Book Reviews / Editing

How Writers Read

I don’t remember exactly when it started… maybe two years ago, maybe more. But I wasn’t completely aware of it until this year, after I’d finished the first draft of my novel. And then I realized that reading books was no longer fun, but work.  

Don’t get me wrong—I still love to read. I’d read all the time if I could. But I don’t think reading will ever again be the carefree hobby it used to be for me.

As a kid, I loved summer days when I could curl up and read for hours if I wanted to, getting lost in a fantasy world until Mom or Dad dragged me back to the real one. I’d often think, I love this book, without really pondering why I loved it or what exactly made it so fabulous. I just read and read, finding new favorites and rereading old ones. 

Perhaps the change started in college—all that scientific reading for classes left little time to read for fun. Perhaps it was just the transition to adulthood, when obligations and responsibilities make it hard to get lost in a book and not consider the repercussions of the stolen time. In 2006, when I set goals to become a writer, reading became even more professional. Everyone’s heard the advice given to writers:  read, read, and read. Sometimes I even use it as an excuse; I tell myself I need to read so I can improve my writing skills. It helps take away the guilt if I feel I should be doing something other than reading. Unfortunately, it also turns reading into part of my job.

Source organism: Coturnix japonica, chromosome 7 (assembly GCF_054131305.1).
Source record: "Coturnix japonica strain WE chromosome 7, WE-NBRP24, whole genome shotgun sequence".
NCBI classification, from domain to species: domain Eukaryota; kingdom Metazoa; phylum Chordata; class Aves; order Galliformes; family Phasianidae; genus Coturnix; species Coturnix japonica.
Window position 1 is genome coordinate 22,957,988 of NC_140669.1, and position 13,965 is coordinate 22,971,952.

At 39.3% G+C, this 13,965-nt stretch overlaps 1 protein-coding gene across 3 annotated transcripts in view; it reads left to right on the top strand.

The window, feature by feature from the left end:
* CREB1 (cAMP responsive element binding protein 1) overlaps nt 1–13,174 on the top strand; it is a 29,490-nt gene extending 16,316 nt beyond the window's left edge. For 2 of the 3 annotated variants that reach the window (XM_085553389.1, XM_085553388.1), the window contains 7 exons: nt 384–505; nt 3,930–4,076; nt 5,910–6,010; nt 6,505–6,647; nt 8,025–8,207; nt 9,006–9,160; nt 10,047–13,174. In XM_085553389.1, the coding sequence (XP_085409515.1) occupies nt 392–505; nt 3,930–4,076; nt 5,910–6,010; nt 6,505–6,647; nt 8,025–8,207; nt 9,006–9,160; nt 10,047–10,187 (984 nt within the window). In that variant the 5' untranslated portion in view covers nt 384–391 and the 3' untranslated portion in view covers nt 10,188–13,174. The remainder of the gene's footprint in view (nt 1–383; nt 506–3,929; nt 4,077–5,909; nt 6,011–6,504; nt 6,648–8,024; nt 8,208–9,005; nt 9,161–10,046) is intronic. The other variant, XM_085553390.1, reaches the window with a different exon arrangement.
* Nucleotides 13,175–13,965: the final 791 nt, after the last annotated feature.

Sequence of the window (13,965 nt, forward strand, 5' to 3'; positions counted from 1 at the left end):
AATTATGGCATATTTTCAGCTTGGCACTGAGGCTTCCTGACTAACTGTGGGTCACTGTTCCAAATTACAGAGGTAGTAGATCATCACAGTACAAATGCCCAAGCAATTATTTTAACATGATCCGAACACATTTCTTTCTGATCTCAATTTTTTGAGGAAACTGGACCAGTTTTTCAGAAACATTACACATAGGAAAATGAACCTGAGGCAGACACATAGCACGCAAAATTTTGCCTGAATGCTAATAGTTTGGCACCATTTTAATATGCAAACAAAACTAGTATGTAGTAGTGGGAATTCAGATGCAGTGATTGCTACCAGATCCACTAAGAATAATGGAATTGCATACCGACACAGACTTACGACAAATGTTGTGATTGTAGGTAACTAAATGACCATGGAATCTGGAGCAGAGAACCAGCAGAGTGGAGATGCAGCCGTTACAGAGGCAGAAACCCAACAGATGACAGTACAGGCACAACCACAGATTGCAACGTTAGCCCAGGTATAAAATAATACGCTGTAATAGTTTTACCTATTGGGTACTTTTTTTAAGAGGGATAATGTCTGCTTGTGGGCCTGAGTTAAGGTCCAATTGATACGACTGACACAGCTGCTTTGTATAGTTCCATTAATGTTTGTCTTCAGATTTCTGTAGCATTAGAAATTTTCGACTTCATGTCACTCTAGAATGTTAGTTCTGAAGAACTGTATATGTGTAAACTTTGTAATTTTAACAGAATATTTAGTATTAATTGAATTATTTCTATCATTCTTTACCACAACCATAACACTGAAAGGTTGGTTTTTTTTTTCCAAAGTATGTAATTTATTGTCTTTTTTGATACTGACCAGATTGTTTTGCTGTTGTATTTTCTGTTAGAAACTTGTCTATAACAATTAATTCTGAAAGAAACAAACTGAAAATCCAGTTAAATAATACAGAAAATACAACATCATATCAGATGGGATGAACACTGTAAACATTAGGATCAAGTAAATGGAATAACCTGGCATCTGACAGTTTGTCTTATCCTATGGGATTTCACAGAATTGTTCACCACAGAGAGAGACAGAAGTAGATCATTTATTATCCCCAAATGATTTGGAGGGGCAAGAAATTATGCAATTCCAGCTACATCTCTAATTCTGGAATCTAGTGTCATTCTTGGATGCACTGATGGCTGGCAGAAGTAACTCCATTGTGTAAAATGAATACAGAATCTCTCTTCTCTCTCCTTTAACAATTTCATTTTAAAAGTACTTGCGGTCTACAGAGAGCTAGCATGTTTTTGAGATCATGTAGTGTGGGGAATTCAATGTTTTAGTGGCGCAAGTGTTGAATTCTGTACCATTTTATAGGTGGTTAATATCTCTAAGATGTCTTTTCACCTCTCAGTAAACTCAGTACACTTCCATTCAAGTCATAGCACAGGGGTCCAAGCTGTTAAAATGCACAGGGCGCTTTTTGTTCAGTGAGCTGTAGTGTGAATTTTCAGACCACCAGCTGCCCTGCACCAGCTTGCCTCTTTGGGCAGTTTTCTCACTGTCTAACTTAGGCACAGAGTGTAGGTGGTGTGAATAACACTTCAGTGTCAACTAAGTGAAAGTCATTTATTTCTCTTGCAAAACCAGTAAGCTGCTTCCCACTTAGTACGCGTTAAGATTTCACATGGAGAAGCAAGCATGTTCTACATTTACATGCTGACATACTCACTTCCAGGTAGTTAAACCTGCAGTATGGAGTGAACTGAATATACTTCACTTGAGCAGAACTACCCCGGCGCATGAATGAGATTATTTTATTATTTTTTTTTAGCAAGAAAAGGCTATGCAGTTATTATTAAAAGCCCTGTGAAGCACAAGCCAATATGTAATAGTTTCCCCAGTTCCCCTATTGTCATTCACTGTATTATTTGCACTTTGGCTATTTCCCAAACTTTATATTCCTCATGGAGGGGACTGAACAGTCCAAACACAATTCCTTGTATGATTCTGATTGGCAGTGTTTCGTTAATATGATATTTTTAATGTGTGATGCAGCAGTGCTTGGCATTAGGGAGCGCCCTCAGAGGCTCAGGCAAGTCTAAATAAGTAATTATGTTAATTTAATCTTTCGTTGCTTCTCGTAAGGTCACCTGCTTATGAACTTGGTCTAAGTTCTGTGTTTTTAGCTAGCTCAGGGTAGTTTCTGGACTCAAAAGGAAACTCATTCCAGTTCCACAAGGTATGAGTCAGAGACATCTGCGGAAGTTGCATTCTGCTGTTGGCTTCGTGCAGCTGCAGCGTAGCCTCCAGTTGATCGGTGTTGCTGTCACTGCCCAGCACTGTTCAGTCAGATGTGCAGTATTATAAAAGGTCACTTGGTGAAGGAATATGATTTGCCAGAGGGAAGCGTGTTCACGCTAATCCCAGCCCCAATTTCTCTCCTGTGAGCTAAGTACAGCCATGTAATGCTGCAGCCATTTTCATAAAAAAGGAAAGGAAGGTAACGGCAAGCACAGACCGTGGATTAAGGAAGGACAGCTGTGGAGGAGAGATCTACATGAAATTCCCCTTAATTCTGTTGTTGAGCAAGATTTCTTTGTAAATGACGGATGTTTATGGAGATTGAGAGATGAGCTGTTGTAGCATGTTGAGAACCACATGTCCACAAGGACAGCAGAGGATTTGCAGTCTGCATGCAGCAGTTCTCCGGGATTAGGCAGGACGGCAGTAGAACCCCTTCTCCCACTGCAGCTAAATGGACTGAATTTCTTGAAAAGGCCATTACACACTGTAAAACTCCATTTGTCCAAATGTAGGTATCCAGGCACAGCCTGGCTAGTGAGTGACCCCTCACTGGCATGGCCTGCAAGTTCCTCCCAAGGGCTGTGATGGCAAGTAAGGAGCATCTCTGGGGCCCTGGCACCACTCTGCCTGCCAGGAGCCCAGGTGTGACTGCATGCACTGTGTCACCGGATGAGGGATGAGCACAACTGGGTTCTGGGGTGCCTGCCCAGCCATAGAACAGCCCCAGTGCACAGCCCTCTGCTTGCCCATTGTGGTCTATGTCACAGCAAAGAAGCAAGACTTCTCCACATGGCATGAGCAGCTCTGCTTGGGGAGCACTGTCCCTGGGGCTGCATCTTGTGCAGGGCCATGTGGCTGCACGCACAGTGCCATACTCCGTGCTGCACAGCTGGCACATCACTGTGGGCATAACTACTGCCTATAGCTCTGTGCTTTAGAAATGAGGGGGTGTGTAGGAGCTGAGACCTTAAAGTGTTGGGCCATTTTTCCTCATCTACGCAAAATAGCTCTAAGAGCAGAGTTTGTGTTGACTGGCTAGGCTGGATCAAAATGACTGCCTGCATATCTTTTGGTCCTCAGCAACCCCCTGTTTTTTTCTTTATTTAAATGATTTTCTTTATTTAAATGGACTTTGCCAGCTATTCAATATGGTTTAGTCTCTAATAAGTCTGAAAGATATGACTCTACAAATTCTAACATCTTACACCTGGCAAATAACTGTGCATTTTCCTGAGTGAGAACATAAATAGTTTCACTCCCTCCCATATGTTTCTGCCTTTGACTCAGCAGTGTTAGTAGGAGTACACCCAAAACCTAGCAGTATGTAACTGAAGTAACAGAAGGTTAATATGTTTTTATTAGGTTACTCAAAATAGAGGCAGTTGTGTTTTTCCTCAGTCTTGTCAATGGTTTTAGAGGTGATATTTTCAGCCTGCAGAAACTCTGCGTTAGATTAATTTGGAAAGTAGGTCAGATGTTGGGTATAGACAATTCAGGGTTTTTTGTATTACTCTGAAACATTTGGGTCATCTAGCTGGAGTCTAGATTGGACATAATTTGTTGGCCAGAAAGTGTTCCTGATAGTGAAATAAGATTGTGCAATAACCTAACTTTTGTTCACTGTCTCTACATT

Sometimes I’m reading to research for one of my stories. But even if I’m reading fiction totally unrelated to my writing, I still find myself analyzing it. I look at punctuation and mechanics and formatting, writing style and metaphors and word choice. Maybe I  think about the bigger details, like dialogue and plot devices and realistic characters. All sorts of things I didn’t even notice when I was a kid—at least not consciously.  

In 2007, I began to edit/critique for other people. My analyzing grew noticeably worse after that. I got so used to looking for mistakes that I did it automatically, even while reading for “fun.” This year, after spending so much time rewriting and revising my own novel, my inner Grammar Nazi is more formidable than ever. I can’t help but study authors and their writing, and think, What makes this good? Could it be better?

That’s one of the many reasons why I listen to audiobooks so often—I can’t study punctuation with an audiobook. On the other hand, metaphors and word choices probably stand out more with an audiobook. Still, since I’m more of a visual learner than an auditory one, I can usually enjoy the story more if I listen via audiobook. Plus, it teaches me patience. Instead of skipping pages to see what happens, I’m forced to wait on the narrator. 

As much as I love writing, I feared I would never recapture my innocent approach to reading. But then last week, unexpectedly, it happened.